For example, California’s applicable regulations still require all employers to mandate mask wearing in most situations. In 2020, California’s Division of Occupational Safety and Health (Cal/OSHA) adopted its COVID-19 Emergency Temporary Standard (ETS), which requires California employers to maintain, among other things, a written COVID-19 safety policy and require employees to follow social distance and wear face coverings, irrespective of vaccination status. Cal/OSHA has subsequently issued some new guidance for fully vaccinated employees related to quarantine after exposure, but has not yet modified its ETS for mask wearing or social distancing. Cal/OSHA is currently considering several ETS changes that would add safety protocol exceptions for employees equipped with respirators, narrow the scope of what constitutes an exposed group by aligning its definition with the CDC’s, and impose different standards for mask wearing, social distancing and exclusion from the worksite and quarantine for fully vaccinated individuals, but no such changes have been enacted as of the date of publication of this article.
Other states modified their mask mandates for fully vaccinated individuals immediately following, and in line with, the CDC’s announcement on May 13, 2021.
DIFFERENT MASKING POLICIES FOR FULLY VACCINATED EMPLOYEES – PRACTICAL CONSIDERATIONS
In jurisdictions where COVID-19 health and safety laws no longer require masking or social distancing for fully vaccinated individuals, employers are faced with employment law and practical considerations, including the following:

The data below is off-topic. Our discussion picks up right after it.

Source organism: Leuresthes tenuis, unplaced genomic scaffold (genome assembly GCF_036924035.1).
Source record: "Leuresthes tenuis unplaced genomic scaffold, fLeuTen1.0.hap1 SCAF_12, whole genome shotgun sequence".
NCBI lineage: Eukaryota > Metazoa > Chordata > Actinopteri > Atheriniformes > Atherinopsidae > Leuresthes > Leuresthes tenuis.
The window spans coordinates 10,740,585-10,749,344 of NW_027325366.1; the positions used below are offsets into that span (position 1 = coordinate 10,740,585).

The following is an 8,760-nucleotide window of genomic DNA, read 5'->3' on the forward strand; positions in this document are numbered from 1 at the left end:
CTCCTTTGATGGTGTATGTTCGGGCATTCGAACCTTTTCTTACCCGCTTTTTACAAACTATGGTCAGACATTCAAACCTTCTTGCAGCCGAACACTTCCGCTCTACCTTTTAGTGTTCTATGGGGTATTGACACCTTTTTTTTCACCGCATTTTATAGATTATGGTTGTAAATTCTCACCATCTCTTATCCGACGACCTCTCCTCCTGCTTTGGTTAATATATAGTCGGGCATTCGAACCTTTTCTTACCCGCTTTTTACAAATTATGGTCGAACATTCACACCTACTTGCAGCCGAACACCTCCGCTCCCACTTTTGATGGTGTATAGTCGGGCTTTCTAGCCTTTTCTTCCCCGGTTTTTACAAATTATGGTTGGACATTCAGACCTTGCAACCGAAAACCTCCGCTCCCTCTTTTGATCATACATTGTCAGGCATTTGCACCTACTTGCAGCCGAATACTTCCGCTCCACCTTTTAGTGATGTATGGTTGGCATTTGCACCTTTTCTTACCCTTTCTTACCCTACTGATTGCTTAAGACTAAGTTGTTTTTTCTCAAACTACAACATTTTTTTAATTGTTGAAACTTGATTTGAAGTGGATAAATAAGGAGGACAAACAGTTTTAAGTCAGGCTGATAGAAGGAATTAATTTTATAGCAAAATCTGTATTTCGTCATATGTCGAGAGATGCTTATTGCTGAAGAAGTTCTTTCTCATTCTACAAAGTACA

Imposing different policies on unvaccinated versus fully vaccinated employees may incentivize more employees to get vaccinated. This may provide another means for employers to incentivize employees to get vaccinated, without imposing a mandate. As previously reported in December, the EEOC has confirmed that asking or requiring an employee to show proof of receipt of a COVID-19 vaccination is not a disability-related inquiry under the Americans with Disabilities Act.
Imposing different employment policies based on vaccination status will likely highlight employee vaccination status (i.e., based on who is wearing a mask) and thereby may highlight unvaccinated employees and draw attention to information that would otherwise be confidential (e.g., a protected status based on disability or religion). Some employers, such as many hospitals, have required flu vaccinations for years and have permitted mask wearing as an accommodation for employees who cannot get vaccinated. Other employers will be facing this dynamic for the first time. All employers must remain vigilant to train and guard against discrimination or harassment based on protected status, and may consider employee training and policies that prevent employees and managers from inquiring as to someone’s vaccination status or asking “why” someone is wearing a mask or is not vaccinated.